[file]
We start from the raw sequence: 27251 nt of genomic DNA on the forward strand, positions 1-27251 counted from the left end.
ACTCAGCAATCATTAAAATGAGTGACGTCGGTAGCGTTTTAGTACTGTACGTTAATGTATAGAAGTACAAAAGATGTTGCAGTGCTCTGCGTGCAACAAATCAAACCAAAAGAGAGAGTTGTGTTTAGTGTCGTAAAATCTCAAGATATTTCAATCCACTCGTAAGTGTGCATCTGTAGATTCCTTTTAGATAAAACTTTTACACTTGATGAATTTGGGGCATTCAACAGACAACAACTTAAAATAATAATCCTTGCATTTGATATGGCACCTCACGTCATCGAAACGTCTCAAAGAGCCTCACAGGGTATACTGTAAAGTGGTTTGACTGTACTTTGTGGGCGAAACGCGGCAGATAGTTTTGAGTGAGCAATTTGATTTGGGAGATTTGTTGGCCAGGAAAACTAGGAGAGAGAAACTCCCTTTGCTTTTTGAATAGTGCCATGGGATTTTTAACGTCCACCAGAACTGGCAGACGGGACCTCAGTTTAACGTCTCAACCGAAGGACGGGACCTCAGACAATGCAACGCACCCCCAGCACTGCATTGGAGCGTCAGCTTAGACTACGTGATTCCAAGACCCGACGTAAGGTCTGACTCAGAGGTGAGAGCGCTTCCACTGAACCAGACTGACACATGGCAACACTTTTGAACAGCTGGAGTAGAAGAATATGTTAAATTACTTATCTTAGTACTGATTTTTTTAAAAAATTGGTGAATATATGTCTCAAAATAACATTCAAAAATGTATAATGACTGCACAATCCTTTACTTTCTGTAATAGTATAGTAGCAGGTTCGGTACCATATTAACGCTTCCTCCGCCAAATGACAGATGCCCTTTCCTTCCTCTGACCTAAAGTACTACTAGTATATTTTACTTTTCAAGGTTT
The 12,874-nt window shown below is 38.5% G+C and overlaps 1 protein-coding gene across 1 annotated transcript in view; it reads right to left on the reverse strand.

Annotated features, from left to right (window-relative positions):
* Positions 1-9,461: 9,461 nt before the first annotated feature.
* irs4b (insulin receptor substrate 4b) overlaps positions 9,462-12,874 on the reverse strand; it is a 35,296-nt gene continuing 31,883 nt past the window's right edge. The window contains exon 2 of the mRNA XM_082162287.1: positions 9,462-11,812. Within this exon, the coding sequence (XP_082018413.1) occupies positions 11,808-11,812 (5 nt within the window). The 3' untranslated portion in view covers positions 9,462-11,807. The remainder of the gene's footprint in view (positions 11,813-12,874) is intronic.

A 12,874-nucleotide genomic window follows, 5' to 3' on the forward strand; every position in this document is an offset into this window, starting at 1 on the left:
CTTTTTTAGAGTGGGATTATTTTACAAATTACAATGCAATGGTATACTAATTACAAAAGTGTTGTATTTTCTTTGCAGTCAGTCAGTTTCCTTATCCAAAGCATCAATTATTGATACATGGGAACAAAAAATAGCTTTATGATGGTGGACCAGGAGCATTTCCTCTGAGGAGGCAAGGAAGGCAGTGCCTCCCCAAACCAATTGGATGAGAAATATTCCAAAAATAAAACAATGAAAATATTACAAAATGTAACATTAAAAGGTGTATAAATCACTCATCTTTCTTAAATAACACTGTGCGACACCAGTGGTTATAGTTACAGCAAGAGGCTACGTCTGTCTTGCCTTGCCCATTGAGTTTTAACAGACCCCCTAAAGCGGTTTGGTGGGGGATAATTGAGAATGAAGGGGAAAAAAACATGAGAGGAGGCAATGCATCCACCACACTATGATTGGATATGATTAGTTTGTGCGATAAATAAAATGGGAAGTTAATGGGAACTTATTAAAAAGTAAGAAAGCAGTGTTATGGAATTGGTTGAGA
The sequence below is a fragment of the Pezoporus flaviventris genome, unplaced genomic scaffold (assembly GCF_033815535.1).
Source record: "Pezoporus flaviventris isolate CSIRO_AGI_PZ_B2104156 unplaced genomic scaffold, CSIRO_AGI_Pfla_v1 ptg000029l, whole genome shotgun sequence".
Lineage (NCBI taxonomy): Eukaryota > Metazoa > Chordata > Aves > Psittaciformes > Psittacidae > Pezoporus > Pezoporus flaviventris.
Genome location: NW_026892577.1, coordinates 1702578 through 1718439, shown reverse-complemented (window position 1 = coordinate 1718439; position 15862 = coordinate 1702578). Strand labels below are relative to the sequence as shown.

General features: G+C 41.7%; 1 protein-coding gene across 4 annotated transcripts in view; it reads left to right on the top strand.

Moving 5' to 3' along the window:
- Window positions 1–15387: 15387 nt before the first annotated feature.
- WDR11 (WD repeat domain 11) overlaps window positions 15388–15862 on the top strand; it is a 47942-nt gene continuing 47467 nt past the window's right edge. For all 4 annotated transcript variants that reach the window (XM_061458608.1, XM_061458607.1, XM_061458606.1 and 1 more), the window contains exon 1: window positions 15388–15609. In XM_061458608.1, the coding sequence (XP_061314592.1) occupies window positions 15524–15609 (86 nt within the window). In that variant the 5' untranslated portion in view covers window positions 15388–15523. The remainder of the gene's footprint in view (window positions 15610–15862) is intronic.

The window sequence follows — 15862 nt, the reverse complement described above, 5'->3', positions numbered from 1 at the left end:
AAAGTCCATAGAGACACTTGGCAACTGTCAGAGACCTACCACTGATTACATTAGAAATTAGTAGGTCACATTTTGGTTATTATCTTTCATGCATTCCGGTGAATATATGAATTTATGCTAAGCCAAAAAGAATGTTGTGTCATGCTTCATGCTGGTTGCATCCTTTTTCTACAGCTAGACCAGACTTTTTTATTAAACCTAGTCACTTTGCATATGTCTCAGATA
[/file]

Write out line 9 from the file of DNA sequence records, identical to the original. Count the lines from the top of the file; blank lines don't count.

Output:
The sequence below is a fragment of the Pezoporus flaviventris genome, unplaced genomic scaffold (assembly GCF_033815535.1).